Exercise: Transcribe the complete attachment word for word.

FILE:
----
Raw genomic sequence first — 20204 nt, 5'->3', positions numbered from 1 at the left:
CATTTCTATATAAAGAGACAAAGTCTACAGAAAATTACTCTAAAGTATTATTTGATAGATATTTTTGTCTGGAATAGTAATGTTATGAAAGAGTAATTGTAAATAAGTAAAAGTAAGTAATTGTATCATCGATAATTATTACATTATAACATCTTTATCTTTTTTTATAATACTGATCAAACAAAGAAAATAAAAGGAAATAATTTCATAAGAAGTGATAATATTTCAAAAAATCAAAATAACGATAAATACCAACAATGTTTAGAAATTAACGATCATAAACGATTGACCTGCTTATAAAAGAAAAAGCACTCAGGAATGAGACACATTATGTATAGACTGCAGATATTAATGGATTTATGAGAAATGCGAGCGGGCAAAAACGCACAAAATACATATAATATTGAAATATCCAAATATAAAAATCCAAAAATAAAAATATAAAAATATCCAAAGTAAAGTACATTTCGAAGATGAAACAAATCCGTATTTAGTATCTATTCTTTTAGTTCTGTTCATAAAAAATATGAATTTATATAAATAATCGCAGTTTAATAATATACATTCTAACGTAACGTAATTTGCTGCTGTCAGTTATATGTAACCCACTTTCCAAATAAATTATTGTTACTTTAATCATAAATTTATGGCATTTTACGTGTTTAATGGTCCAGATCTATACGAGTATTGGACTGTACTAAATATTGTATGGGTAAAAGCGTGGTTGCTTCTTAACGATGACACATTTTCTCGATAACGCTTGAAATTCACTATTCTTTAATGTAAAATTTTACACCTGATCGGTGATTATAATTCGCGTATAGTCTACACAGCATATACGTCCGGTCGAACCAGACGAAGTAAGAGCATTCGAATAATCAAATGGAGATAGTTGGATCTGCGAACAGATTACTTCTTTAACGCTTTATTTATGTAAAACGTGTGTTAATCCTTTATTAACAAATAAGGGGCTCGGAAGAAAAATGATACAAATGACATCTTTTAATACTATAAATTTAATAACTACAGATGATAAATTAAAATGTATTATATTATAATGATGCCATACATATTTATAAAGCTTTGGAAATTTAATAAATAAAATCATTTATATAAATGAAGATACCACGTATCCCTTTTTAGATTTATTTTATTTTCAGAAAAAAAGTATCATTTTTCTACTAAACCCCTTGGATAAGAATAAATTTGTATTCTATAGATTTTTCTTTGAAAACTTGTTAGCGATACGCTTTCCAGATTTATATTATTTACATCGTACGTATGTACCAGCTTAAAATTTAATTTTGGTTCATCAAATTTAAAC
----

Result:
Raw genomic sequence first — 20204 nt, 5'->3', positions numbered from 1 at the left:
CATTTCTATATAAAGAGACAAAGTCTACAGAAAATTACTCTAAAGTATTATTTGATAGATATTTTTGTCTGGAATAGTAATGTTATGAAAGAGTAATTGTAAATAAGTAAAAGTAAGTAATTGTATCATCGATAATTATTACATTATAACATCTTTATCTTTTTTTATAATACTGATCAAACAAAGAAAATAAAAGGAAATAATTTCATAAGAAGTGATAATATTTCAAAAAATCAAAATAACGATAAATACCAACAATGTTTAGAAATTAACGATCATAAACGATTGACCTGCTTATAAAAGAAAAAGCACTCAGGAATGAGACACATTATGTATAGACTGCAGATATTAATGGATTTATGAGAAATGCGAGCGGGCAAAAACGCACAAAATACATATAATATTGAAATATCCAAATATAAAAATCCAAAAATAAAAATATAAAAATATCCAAAGTAAAGTACATTTCGAAGATGAAACAAATCCGTATTTAGTATCTATTCTTTTAGTTCTGTTCATAAAAAATATGAATTTATATAAATAATCGCAGTTTAATAATATACATTCTAACGTAACGTAATTTGCTGCTGTCAGTTATATGTAACCCACTTTCCAAATAAATTATTGTTACTTTAATCATAAATTTATGGCATTTTACGTGTTTAATGGTCCAGATCTATACGAGTATTGGACTGTACTAAATATTGTATGGGTAAAAGCGTGGTTGCTTCTTAACGATGACACATTTTCTCGATAACGCTTGAAATTCACTATTCTTTAATGTAAAATTTTACACCTGATCGGTGATTATAATTCGCGTATAGTCTACACAGCATATACGTCCGGTCGAACCAGACGAAGTAAGAGCATTCGAATAATCAAATGGAGATAGTTGGATCTGCGAACAGATTACTTCTTTAACGCTTTATTTATGTAAAACGTGTGTTAATCCTTTATTAACAAATAAGGGGCTCGGAAGAAAAATGATACAAATGACATCTTTTAATACTATAAATTTAATAACTACAGATGATAAATTAAAATGTATTATATTATAATGATGCCATACATATTTATAAAGCTTTGGAAATTTAATAAATAAAATCATTTATATAAATGAAGATACCACGTATCCCTTTTTAGATTTATTTTATTTTCAGAAAAAAAGTATCATTTTTCTACTAAACCCCTTGGATAAGAATAAATTTGTATTCTATAGATTTTTCTTTGAAAACTTGTTAGCGATACGCTTTCCAGATTTATATTATTTACATCGTACGTATGTACCAGCTTAAAATTTAATTTTGGTTCATCAAATTTAAAC